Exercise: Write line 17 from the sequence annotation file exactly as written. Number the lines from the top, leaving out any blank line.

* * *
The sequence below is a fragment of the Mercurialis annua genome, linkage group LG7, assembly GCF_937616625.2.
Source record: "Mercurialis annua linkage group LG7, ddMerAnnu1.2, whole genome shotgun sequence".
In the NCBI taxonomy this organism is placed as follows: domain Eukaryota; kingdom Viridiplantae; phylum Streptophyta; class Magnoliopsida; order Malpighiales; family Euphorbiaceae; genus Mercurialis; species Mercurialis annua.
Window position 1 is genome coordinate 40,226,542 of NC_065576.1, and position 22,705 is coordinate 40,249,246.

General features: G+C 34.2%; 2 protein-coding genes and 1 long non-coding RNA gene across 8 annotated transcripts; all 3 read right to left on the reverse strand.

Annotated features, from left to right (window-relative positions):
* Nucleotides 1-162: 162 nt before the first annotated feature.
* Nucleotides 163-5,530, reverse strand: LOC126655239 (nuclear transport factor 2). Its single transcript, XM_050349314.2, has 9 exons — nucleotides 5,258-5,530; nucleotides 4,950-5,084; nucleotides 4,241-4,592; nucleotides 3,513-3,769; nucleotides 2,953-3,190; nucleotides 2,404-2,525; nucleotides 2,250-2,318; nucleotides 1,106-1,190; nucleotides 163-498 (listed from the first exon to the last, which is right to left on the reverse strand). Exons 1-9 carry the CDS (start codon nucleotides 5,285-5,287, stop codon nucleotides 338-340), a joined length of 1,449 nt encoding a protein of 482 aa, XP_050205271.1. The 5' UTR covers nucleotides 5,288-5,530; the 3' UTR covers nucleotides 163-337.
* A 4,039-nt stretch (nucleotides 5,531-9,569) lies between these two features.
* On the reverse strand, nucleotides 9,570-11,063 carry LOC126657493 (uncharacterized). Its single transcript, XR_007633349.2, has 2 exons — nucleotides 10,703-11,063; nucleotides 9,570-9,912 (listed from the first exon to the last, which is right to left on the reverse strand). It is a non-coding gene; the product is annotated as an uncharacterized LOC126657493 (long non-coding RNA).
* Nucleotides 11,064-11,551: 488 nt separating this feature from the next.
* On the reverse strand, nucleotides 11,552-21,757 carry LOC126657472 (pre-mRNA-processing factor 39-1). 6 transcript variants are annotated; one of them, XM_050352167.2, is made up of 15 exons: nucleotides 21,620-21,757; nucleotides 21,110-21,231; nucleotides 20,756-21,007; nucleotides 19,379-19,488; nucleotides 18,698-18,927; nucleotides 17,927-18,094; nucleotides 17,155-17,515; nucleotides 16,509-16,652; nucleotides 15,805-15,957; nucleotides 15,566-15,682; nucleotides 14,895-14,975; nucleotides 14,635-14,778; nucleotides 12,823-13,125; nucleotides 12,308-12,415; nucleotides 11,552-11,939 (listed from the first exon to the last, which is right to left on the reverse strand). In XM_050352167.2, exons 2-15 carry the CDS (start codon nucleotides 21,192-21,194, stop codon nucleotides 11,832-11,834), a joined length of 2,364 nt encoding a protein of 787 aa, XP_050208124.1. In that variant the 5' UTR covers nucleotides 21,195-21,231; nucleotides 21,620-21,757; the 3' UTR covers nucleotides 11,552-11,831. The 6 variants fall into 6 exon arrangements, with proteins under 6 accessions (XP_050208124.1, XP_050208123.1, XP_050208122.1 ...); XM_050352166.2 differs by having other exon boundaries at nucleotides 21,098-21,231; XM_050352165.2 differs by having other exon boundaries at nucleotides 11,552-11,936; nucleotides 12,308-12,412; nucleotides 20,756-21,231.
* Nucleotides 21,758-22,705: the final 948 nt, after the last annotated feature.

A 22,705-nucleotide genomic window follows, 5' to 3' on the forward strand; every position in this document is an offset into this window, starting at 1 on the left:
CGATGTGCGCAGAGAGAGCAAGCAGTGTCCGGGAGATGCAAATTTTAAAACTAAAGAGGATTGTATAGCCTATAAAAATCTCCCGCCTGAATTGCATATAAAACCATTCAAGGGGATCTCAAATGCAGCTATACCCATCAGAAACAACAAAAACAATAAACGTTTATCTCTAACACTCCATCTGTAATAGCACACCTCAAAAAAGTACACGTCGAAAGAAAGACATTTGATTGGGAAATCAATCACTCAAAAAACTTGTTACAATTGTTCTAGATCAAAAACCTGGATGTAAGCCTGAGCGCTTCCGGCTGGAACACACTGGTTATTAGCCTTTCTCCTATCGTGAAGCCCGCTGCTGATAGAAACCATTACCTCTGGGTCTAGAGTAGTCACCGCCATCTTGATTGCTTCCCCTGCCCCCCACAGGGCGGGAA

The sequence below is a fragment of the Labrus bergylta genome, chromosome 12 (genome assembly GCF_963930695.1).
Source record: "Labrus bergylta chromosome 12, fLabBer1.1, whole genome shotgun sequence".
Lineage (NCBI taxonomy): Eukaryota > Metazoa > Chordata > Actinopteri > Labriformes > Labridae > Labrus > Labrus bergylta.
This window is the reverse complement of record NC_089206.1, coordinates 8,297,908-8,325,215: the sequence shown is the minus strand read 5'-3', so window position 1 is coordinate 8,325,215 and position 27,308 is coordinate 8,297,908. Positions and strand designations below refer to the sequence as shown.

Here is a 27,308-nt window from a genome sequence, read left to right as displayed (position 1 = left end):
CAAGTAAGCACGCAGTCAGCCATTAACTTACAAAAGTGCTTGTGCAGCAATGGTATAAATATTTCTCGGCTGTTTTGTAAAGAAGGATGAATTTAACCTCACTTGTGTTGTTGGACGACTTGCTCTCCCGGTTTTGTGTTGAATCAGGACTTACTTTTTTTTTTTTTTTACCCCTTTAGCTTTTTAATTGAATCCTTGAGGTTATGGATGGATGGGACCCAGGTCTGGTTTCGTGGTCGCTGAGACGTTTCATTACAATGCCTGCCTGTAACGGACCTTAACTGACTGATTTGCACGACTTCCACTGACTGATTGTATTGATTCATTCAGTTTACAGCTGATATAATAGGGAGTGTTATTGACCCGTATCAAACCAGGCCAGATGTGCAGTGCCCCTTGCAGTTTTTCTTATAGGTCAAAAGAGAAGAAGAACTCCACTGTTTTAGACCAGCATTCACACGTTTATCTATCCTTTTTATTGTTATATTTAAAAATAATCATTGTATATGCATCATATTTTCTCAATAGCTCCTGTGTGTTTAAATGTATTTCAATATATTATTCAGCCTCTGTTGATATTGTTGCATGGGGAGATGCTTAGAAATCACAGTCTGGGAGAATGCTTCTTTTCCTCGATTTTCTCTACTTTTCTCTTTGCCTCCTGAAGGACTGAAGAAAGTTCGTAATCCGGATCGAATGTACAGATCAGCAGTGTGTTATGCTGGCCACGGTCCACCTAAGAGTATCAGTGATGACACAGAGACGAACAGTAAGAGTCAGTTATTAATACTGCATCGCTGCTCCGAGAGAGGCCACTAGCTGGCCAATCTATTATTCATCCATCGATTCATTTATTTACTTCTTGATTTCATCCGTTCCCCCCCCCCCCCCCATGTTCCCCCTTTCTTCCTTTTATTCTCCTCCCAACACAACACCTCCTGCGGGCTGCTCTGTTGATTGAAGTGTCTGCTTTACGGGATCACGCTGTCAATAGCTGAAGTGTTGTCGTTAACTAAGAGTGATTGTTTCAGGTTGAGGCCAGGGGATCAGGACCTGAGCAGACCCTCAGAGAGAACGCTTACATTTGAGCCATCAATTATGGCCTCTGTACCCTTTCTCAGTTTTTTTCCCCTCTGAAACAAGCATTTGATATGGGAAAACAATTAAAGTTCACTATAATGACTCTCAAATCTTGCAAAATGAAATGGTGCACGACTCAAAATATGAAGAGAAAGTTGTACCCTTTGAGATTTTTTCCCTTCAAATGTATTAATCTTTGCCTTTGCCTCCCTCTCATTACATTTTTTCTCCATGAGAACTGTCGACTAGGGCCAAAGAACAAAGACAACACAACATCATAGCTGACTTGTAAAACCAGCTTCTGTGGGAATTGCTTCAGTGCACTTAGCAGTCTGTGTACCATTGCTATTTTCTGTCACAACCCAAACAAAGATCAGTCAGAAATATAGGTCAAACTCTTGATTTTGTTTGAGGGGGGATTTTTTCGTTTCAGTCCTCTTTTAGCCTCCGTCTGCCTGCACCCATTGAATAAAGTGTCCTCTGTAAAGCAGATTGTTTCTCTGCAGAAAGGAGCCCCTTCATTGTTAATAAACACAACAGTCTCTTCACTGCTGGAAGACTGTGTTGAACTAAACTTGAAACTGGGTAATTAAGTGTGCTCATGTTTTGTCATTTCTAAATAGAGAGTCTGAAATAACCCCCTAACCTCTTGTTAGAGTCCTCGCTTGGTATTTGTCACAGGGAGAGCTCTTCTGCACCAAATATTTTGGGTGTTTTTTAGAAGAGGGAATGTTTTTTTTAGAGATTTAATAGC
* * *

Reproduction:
Source record: "Labrus bergylta chromosome 12, fLabBer1.1, whole genome shotgun sequence".